The pride of any wildlife photographer's portfolio would be a few black rhino pictures. It is a critically endangered species and because of their low numbers, not often spotted in the wild.
When you do find one, keep a safe distance - better yet stay in your vehicle or behind your guide - as the black rhino has a short fuse! They are unpredictable and will charge unsuspecting fellow animals at the drop of a hat. Lucky for the victims, they will often abort the charge just as quickly and without reason.
>It is thought their bad eyesight has something to do with this strange behaviour. They are also more at edge when they have a calf or when you get between them and the water when they're thirsty.
A few decades ago the answer would be a list of zoo's, but fortunately due to the fantastic conservation work done at the Umfolozi-Hluhluwe Reserve in Natal, South Africa, their numbers have increased slightly and although still critically in need of protection, are a little more widespread.
Additional South African reserves where the black rhino can be found, are the Addo Elephant Park and the Kruger National Park (southern and central regions).
This solitary mammal also occurs in Namibia's Etosha game reserve. Because of the extreme heat there, a lot of animals that are traditionally diurnal (including the black rhino) only really come out at night.
Rumour has it though that some black rhinos regularly make use of the waterhole at Okaukuejo camp, which is floodlit at night and where you can try your luck to add a couple of black rhino pictures to your photo collection.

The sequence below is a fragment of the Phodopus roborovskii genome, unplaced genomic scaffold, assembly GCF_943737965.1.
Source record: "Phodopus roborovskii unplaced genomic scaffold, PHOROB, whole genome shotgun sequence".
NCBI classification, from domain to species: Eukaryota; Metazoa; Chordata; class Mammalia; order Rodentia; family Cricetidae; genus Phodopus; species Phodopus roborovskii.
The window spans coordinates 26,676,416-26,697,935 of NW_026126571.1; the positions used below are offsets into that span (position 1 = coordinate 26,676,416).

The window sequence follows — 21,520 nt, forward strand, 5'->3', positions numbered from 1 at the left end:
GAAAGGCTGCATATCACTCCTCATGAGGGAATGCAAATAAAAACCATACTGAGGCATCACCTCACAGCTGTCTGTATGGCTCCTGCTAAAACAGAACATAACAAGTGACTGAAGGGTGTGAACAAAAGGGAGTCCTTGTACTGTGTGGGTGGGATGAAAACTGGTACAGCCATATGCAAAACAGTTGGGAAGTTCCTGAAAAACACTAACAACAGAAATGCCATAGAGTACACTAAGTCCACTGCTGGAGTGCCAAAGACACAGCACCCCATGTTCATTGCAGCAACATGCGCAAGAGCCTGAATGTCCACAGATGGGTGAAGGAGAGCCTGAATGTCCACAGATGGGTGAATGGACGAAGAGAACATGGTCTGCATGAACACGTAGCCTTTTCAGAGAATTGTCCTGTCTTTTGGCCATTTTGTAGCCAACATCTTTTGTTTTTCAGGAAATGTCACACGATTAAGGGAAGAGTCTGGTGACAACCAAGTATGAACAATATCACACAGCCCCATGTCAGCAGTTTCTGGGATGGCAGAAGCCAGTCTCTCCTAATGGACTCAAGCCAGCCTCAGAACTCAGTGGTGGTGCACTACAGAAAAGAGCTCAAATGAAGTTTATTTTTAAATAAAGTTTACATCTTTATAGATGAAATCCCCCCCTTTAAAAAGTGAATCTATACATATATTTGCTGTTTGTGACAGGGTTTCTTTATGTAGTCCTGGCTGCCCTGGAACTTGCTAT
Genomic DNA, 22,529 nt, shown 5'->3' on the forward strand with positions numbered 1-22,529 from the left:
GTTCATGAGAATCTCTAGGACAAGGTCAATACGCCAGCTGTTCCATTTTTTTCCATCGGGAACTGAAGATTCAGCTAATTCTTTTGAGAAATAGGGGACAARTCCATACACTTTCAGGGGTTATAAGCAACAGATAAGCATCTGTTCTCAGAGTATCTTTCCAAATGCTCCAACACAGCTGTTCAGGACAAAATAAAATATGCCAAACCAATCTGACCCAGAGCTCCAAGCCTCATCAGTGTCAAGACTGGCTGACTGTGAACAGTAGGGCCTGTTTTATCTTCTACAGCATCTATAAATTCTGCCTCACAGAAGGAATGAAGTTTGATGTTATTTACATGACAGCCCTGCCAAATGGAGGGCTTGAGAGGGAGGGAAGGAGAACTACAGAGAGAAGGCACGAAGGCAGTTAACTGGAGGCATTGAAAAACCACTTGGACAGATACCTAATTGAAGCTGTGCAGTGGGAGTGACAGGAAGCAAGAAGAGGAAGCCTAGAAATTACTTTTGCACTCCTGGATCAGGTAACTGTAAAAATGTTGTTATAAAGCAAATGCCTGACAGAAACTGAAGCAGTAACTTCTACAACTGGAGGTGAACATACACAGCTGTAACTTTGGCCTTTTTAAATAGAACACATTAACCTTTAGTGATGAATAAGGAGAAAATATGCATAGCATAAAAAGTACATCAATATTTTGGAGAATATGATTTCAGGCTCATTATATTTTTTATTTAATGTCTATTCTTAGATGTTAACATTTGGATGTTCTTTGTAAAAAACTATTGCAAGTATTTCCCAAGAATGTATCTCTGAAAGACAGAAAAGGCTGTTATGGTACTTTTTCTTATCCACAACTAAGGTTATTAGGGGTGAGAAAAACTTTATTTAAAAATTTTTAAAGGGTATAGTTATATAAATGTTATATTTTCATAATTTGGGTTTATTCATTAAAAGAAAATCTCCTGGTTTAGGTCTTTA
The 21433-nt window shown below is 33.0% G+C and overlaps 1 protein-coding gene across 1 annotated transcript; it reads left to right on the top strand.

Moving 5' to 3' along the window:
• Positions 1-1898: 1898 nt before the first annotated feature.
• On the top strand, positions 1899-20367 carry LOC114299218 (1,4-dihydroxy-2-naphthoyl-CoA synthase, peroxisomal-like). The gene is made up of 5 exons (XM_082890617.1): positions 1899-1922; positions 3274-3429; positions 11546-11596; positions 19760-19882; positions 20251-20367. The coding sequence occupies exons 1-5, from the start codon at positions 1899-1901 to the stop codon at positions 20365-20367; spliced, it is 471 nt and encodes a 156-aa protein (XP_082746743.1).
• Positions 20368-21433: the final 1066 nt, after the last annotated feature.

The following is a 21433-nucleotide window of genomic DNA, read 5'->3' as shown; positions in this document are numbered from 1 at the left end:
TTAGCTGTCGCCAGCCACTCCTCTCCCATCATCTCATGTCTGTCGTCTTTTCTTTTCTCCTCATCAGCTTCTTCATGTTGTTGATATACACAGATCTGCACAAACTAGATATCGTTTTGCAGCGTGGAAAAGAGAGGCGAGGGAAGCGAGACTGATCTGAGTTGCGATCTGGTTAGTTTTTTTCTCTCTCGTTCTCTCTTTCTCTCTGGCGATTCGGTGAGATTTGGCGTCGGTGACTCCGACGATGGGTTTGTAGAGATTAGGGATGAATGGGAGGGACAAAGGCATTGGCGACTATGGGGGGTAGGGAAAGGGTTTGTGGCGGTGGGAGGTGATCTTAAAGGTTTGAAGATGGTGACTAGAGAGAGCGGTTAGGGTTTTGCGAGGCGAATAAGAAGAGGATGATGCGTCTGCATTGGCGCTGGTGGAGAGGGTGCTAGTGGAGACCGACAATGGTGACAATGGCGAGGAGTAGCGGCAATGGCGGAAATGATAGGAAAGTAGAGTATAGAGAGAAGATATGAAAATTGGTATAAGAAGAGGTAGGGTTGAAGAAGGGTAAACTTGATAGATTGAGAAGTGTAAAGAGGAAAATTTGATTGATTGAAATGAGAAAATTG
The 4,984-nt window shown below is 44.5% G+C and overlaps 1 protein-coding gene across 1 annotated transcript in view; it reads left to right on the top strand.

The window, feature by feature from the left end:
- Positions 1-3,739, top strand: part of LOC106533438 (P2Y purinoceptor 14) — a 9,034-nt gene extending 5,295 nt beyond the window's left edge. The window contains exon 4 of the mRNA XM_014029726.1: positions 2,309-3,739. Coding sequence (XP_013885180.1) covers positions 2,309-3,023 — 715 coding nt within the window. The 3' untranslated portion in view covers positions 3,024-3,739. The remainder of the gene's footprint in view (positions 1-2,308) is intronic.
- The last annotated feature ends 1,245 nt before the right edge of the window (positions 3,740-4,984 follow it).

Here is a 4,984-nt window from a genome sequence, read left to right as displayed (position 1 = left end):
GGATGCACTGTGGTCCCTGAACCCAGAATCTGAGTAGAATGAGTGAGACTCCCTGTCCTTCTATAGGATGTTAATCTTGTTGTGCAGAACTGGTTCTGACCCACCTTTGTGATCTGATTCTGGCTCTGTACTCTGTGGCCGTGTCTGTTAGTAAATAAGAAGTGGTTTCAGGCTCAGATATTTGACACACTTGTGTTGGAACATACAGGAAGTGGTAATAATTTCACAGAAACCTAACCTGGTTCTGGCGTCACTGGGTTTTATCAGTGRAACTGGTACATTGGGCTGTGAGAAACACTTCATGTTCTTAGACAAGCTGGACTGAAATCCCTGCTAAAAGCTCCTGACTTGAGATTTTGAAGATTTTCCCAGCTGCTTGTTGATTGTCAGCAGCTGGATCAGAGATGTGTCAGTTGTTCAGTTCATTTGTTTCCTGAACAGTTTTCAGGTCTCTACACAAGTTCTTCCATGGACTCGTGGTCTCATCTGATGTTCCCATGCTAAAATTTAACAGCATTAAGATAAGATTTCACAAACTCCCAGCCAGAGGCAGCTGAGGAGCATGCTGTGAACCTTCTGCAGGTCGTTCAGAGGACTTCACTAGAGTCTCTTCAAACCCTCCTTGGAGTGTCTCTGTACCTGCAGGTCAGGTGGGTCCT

Zimbabwe's Mana Pools National Park is also host to this rare beast. North Luangwa reserve in Zambia has a few black rhinos too although poaching is still a big problem there.
Personally, I have only ever seen one black rhino in the wild, and that was during a walking safari in the Kruger National Park. What an amazing experience!
The black and white rhino are in fact of similar grey colour, and both sport two horns. At 1.5 tons, the black rhino is about half the weight of the white, but the best way to tell them apart is by their lips.
The white rhino has a square lip designed to eat grass, while the black rhino's lip look somewhat like that of the tortoise... the prehensile upper lip is elongated and overlaps the lower lip - perfect for plucking leaves, twigs and bark off trees and bushes.
Because of the difference in their diet, their posture is different too. The white rhino usually has its head down while the black rhino keeps his head up, in line with his back.
Safari wildlife pictures of white rhino, giraffe, hippo, hyena and more...
More black rhino pictures at the International Rhino Foundation website which is dedicated to the conservation of the species...